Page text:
Material Improvements

While most early knives were created from carbon steel (or iron), today’s blades are made of surgical steel, carbon steel or from martensitic stainless steel. What has not changed much is the overall design of knives.

Nearly all collectible knives and Scout knives are created from carbon steel. The reason behind this is believed to be that while this knife can oxidize easily, it’s less expensive to manufacture, it’s very easy to sharpen and once sharpened it has a great edge.

Useful Knives

It seems like today you can find a knife for any purpose including fighting, multi-purpose knives, hunting knives and more. This development really came about during the 19th Century, material was readily available and more people were adept at creating knives. Whether you are looking for a simple purpose knife or a collectible folding knife, today you will have no trouble locating them. Whether your tastes run to plain handles or intricately designed handles, there is a knife available to suit your basic needs, or your desire to collect a piece that displays exquisite workmanship.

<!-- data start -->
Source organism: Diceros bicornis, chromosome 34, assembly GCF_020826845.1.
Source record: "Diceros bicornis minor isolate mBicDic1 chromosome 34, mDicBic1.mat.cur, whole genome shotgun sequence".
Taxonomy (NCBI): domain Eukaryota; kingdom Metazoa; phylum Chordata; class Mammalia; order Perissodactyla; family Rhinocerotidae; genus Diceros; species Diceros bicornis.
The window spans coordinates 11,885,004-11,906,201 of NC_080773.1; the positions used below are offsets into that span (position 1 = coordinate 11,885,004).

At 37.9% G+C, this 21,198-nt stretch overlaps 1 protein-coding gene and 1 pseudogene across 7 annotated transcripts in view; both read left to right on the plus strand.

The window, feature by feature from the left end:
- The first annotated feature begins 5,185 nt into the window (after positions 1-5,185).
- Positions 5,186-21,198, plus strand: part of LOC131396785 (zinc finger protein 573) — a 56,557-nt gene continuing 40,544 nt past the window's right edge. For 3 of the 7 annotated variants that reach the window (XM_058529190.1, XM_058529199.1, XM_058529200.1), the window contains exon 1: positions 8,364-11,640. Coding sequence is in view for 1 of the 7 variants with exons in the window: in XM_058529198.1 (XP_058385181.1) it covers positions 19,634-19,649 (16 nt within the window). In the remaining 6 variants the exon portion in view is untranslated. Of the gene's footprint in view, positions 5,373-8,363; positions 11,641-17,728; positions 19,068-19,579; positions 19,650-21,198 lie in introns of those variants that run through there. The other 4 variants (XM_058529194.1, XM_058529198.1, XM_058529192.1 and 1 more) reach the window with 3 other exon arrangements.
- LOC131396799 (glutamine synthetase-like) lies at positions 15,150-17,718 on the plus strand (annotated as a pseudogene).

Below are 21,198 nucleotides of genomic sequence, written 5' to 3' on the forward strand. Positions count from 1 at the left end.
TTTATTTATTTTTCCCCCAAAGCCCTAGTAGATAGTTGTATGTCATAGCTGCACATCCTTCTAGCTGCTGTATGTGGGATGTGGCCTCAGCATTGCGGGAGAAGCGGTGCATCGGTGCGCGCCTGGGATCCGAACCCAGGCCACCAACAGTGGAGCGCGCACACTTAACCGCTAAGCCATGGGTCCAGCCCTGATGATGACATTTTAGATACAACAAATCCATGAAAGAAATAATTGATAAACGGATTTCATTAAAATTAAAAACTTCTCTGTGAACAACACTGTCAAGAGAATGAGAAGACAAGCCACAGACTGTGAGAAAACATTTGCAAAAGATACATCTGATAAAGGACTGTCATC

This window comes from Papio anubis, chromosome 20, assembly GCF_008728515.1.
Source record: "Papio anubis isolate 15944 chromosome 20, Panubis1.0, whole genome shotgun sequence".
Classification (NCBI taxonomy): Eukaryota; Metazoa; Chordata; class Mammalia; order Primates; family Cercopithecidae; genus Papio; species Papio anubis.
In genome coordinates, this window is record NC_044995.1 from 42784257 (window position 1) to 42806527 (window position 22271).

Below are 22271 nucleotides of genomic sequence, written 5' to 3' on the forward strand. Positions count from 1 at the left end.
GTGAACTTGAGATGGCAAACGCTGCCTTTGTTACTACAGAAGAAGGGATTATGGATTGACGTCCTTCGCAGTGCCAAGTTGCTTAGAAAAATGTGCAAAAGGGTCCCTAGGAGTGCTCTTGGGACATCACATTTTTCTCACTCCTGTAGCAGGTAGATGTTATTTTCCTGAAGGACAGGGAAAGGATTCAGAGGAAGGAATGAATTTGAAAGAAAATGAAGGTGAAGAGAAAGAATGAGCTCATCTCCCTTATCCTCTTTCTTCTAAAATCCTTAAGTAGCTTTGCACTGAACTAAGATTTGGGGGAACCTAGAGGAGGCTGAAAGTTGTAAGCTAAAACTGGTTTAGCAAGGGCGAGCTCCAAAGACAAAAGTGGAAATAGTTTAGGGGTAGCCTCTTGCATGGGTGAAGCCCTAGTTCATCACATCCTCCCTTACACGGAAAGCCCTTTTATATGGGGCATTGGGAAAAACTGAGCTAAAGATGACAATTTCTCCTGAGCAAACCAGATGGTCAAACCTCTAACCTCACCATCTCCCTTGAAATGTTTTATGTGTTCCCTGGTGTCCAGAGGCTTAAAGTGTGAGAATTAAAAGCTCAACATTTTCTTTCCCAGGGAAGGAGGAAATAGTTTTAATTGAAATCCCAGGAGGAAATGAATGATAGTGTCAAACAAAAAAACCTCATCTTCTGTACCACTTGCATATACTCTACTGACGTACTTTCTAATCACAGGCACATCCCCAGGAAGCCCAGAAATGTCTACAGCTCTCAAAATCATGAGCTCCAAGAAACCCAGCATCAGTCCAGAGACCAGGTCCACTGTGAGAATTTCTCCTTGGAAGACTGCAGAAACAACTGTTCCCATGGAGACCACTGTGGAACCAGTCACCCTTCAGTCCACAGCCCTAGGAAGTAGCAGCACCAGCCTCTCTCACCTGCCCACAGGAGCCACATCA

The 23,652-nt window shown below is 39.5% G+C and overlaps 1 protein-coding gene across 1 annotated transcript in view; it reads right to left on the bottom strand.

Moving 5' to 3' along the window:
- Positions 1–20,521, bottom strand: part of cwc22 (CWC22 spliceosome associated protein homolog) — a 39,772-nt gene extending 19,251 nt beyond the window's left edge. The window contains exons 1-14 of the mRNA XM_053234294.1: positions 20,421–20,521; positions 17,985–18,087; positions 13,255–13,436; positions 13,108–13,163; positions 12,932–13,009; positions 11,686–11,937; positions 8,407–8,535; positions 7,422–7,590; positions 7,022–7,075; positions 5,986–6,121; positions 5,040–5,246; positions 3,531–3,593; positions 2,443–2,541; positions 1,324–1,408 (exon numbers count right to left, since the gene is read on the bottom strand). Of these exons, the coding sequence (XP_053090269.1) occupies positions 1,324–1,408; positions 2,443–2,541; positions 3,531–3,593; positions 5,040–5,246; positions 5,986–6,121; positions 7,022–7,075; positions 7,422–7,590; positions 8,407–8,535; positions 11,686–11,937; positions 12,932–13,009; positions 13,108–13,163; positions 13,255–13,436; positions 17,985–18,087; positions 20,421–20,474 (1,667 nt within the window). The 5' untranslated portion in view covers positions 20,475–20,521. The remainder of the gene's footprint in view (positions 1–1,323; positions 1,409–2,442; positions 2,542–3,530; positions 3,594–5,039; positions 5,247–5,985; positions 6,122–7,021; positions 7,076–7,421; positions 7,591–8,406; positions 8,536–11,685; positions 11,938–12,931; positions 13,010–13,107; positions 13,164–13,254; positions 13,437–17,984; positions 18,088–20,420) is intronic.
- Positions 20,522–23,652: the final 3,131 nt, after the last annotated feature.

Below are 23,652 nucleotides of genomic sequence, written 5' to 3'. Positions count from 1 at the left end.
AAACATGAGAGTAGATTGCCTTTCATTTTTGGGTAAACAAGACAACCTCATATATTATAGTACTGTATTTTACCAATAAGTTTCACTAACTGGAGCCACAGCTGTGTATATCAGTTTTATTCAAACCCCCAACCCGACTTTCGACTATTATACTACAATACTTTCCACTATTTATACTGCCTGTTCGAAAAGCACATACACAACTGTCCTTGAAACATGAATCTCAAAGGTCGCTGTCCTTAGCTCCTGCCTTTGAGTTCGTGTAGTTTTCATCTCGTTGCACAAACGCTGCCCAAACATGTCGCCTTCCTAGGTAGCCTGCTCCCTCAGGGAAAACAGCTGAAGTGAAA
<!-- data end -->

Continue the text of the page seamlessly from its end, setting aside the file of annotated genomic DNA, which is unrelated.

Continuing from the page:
Today pocket knives are available for a fraction of the cost of what they used to be. You’ll find people from early teens to older adults, men and women sporting a pocket knife. Because of the impeccable record keeping that began around 1900, collectors have an easier time valuing and dating previously created knives, and particularly those rare hand-crafted ones. Knives are often used for wedding gifts, promotional items and more.

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Benchmade Balisong for sale – Butterfly Knife – Blade HQ

Since the company’s founding in 1988, Benchmade has been making quality balisong knives. Arguably, the Model 42 Benchmade is the most popular balisong ever made.

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Ray J asked this sucks, i got sold a loose butterfly knife how do i get it tightened?